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Labor, war and the illusions of Australian democracy

By Tim Anderson - posted Tuesday, 6 July 2004

In the corporate-media dominated two-party system that passes for "democracy" in our country, there is recurrent confusion over what the Australian Labor Party actually represents. Is Labor a force for social democracy, an "imperfect" vehicle for the labour movement and progressive causes, a broad force within which many struggles take place to "realistically" extract some small progressive changes? Or is it "captured" by the corporate-media conglomerate and the US empire, a vehicle for opportunist administrators who act on behalf of the big powers, presenting a style of corporate globalisation "with a human face", which can only push through limited progressive measures under massive pressure from outside social movements?

I believe history tells us the second scenario is the closest match. Below is an outline of some of that evidence. Labor is adept at its own myth-making, so let's first look at two myths: that Labor led opposition to the Vietnam War, and that Labor championed Aboriginal land rights.

First, it was only left dissidents in Labor (such as Jim Cairns) who joined the anti-war movement in the early days. Whitlam did not oppose the Vietnam War at first. The Labor mainstream got on board as the anti-war movement gained strength. Then, after Vietnamese resistance (and over a million dead) and prolonged anti-war movements in the US and Australia, it was a right-wing government under Gorton that withdrew all Australian combat troops in 1971. While Labor in 1972 ended conscription and withdrew the remaining personnel from Vietnam, Whitlam also maintained the US bases, especially Pine Gap, which was poised to support a possible US nuclear strike on Arab states during the 1973 Middle East war. What is the lesson for the current anti-war movement? Neither major party can be trusted on war, yet both can be pressured from the outside. Anti-war movements must remain independent of the major parties.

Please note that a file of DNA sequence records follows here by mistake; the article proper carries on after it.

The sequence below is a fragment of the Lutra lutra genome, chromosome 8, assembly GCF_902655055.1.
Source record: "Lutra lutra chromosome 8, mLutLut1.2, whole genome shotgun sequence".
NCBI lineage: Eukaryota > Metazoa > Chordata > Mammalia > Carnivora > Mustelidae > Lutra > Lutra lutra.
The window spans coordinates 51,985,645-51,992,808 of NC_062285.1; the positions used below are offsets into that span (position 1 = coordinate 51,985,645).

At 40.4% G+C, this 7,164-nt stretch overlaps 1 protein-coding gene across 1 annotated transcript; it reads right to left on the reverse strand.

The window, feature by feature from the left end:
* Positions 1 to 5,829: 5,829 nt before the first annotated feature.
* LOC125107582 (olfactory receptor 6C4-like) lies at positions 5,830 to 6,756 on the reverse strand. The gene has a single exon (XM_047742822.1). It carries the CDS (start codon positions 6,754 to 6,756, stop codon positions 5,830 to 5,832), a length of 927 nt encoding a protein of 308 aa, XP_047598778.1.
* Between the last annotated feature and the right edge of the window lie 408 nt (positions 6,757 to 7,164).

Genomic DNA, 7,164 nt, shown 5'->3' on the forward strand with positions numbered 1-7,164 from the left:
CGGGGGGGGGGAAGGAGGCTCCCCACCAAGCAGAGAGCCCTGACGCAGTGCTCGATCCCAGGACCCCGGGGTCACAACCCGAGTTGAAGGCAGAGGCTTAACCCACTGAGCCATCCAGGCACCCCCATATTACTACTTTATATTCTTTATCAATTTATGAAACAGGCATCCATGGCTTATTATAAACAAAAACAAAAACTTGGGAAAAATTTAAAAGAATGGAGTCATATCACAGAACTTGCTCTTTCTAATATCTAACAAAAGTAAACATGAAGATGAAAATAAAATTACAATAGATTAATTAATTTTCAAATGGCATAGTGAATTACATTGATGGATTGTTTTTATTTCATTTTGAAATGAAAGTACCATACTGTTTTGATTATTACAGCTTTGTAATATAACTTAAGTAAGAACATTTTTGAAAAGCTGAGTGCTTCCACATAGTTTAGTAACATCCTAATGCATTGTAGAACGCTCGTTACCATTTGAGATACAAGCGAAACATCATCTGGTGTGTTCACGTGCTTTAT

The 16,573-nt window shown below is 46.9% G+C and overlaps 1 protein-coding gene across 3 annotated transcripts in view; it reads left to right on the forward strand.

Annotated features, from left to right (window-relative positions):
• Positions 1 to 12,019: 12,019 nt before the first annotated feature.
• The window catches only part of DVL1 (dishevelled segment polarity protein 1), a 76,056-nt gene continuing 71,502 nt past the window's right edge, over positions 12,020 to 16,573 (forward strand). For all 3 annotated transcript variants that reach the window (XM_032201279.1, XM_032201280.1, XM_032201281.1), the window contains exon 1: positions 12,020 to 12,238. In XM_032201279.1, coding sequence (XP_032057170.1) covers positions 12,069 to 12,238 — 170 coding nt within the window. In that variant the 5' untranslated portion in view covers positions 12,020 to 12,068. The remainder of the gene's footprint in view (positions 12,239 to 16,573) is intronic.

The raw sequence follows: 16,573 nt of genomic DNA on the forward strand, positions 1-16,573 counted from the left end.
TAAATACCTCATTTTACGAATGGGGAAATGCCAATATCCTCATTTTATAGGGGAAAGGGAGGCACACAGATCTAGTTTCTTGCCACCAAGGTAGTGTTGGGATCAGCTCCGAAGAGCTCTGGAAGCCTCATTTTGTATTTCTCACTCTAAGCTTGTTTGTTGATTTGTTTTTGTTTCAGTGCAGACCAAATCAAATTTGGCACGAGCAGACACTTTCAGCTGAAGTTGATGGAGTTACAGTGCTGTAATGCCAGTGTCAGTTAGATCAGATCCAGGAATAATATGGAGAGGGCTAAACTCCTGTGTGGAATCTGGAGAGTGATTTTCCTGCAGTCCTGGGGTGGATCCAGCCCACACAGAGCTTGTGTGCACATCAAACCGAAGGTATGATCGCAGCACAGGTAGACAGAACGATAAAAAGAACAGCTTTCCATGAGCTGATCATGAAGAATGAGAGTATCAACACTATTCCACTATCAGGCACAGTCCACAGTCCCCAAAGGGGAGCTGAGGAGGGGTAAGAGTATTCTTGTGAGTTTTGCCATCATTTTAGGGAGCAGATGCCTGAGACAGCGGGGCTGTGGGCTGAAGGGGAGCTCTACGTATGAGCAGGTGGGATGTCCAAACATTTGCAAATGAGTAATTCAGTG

Second, the Keating administration portrayed itself as a champion of Aboriginal land rights, after the Mabo case and the Native Title Act. In fact, the Native Title Act 1993 was a painfully deceptive piece of legislation. It has delivered almost nothing to Aboriginal people, mainly because it was a piece of political theatre divorced from real political struggle. All the major advances in land rights since the 1960s had followed strong campaigns by Aboriginal movements and their supporters - movements that forced some limited recognition of Indigenous rights. For example, the Fraser Liberal government passed the most powerful piece of land-rights legislation (the Northern Territory Land Rights Act, 1976), after the Whitlam government had deferred the issue to a Royal Commission. Small advances in the late 1970s and early 1980s under Labor (in S.A. and N.S.W.) followed campaigns that produced some bipartisan support. Federal Labor in 1983 then promised national land-rights legislation but reneged on this promise in 1985 after campaigns from mining companies and the W.A. Labor government. Hawke, Keating and Labor then did nothing in this area (after the 1985 Uluru handback) until the 1992 Mabo case forced them to clarify the extinguishment of native title in most parts of Australia. Extreme reactionary moves by Howard and the conservatives have obscured the great betrayal of Labor on Aboriginal land rights.